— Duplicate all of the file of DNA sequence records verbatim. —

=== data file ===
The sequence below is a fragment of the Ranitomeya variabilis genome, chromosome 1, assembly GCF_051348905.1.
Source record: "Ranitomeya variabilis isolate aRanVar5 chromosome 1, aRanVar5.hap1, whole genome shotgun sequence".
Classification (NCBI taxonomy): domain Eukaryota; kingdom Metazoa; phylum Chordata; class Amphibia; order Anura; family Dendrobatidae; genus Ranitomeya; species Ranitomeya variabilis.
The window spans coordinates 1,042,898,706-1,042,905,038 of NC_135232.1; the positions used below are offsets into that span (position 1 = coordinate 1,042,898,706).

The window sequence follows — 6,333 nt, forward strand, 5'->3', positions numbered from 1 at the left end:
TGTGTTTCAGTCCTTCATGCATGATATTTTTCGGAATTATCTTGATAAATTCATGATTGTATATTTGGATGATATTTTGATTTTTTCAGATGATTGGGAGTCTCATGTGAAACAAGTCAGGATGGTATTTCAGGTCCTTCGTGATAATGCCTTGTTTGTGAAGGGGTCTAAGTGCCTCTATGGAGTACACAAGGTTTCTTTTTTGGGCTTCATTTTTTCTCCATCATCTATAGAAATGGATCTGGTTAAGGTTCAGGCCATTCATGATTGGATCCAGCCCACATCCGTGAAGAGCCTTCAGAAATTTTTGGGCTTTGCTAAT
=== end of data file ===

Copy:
The sequence below is a fragment of the Ranitomeya variabilis genome, chromosome 1, assembly GCF_051348905.1.
Source record: "Ranitomeya variabilis isolate aRanVar5 chromosome 1, aRanVar5.hap1, whole genome shotgun sequence".
Classification (NCBI taxonomy): domain Eukaryota; kingdom Metazoa; phylum Chordata; class Amphibia; order Anura; family Dendrobatidae; genus Ranitomeya; species Ranitomeya variabilis.
The window spans coordinates 1,042,898,706-1,042,905,038 of NC_135232.1; the positions used below are offsets into that span (position 1 = coordinate 1,042,898,706).

The window sequence follows — 6,333 nt, forward strand, 5'->3', positions numbered from 1 at the left end:
TGTGTTTCAGTCCTTCATGCATGATATTTTTCGGAATTATCTTGATAAATTCATGATTGTATATTTGGATGATATTTTGATTTTTTCAGATGATTGGGAGTCTCATGTGAAACAAGTCAGGATGGTATTTCAGGTCCTTCGTGATAATGCCTTGTTTGTGAAGGGGTCTAAGTGCCTCTATGGAGTACACAAGGTTTCTTTTTTGGGCTTCATTTTTTCTCCATCATCTATAGAAATGGATCTGGTTAAGGTTCAGGCCATTCATGATTGGATCCAGCCCACATCCGTGAAGAGCCTTCAGAAATTTTTGGGCTTTGCTAAT